Politicians around the world try to figure out the culprits for high oil prices – stupid allegations and insensate measures

Skyrocketing oil prices sparked protests in Asia and Europe, resentment amongst drivers and politicians declaring their worries and good will to learn from each other how to save energy at the G8 energy ministers’ meeting in Japan last weekend. Many countries suffer from higher costs for energy and food, the weak dollar, the strong euro and high inflation in addition to slumping demand from the U.S. Especially European economies suffer from the strong euro’s impact on exports.  Nevertheless, remarks such as the one of Spain’s Prime Minister Zapatero who has criticized the ECB’s president Jean-Claude Trichet and advised him imprudently to be “more careful in his comments.” are not justified and should be denounced immediately. Spain suffers – like the entire euro zone – from the strong euro, but the ECB’s responsible monetary policy combats high inflation and is not to be blamed for the misery of the Spanish economy. The Spanish housing bubble popped due to the credit crisis, the spike in fuel costs (whose impact is diminished by the strong euro), the construction of hundreds of thousands of illegal homes and housing supply exceeding demand. Even if the expected rise in interest rates in the euro zone causes the USD to sink further and oil prices to climb, the ECB has to focus on price stability and fortunately is independent from the influence of governments which are looking for culprits for the current unpleasant development.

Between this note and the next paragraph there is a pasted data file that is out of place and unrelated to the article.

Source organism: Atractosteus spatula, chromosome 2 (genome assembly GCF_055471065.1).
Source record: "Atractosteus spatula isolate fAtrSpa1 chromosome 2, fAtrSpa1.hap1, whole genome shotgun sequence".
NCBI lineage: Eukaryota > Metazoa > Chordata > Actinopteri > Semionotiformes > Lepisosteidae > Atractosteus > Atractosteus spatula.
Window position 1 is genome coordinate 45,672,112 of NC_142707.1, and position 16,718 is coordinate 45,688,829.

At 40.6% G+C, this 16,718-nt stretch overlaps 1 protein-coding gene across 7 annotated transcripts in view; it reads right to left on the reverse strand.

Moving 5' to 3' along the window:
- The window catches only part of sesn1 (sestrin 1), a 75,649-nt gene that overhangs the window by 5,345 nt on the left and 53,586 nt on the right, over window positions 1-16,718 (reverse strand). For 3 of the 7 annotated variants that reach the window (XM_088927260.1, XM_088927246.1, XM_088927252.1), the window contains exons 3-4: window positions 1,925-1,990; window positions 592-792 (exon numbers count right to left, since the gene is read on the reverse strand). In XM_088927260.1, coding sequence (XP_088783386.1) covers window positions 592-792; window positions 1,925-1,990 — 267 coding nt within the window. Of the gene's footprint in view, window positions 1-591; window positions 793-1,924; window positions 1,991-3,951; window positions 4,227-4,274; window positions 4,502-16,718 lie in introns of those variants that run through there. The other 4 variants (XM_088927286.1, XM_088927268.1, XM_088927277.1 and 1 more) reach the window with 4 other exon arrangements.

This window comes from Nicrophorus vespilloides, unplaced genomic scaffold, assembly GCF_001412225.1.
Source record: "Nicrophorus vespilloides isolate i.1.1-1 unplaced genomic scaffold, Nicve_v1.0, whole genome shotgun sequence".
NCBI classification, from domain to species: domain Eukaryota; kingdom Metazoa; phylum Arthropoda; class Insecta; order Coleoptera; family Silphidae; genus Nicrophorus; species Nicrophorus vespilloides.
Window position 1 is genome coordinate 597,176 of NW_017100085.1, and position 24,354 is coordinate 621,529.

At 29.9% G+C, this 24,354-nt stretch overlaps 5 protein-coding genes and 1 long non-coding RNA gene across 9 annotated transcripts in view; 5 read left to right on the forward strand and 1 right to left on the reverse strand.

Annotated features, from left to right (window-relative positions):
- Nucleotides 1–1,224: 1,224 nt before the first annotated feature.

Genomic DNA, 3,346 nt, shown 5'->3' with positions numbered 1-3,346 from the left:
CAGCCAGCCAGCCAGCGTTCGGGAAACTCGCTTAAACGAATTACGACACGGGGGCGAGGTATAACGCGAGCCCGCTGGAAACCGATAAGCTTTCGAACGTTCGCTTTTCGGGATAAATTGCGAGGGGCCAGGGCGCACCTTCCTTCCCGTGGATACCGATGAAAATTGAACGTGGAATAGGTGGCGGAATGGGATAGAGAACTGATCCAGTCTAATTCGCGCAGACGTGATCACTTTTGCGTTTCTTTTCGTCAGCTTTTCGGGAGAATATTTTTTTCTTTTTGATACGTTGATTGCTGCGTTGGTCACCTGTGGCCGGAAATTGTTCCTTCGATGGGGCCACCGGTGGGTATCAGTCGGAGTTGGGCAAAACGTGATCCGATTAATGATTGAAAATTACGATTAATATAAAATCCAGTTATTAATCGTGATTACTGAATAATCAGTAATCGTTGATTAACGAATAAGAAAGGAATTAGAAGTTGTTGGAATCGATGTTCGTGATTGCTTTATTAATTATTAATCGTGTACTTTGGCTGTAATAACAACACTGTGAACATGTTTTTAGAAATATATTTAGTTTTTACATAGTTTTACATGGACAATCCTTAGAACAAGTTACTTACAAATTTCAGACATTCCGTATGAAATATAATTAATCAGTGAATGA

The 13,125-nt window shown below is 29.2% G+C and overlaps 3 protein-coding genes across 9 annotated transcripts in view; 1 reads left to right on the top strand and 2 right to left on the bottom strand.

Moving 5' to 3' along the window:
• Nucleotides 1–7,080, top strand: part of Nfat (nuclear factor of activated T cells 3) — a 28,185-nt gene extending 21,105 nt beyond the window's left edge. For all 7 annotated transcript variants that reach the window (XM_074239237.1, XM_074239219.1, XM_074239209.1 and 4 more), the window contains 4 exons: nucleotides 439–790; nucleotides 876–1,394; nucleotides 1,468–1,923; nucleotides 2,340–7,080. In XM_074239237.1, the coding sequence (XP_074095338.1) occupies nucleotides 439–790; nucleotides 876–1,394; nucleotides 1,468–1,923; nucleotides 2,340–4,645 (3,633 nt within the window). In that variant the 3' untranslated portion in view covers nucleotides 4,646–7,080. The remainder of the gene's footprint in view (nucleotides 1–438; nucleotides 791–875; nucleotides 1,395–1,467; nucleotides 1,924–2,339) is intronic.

And those governments subsidizing fuel to offset the skyrocketing prices will finally have to accept that there’s no alternative to changing our way of life. India and Malaysia have already cut their fuel subsidies sparking severe protests. Spanish truckers are on strike to prompt their government to take action against high diesel prices. South Korea’s $ 10 billion package to ease the impact of high fuel costs on low-income citizens will just delay the burden and it’s questionable whether the effort is worth the money. South Korea which spends its tax revenue surpluses on subsidizing gasoline should consider whether the money wouldn’t be more useful if spend on broad investments in energy saving technology instead.

http://www.bloomberg.com/apps/news?pid=20601100&sid=a4F_W.aYMIyE&refer=germany

http://uk.reuters.com/article/oilRpt/idUKSP16925920080609?pageNumber=2&virtualBrandChannel=0

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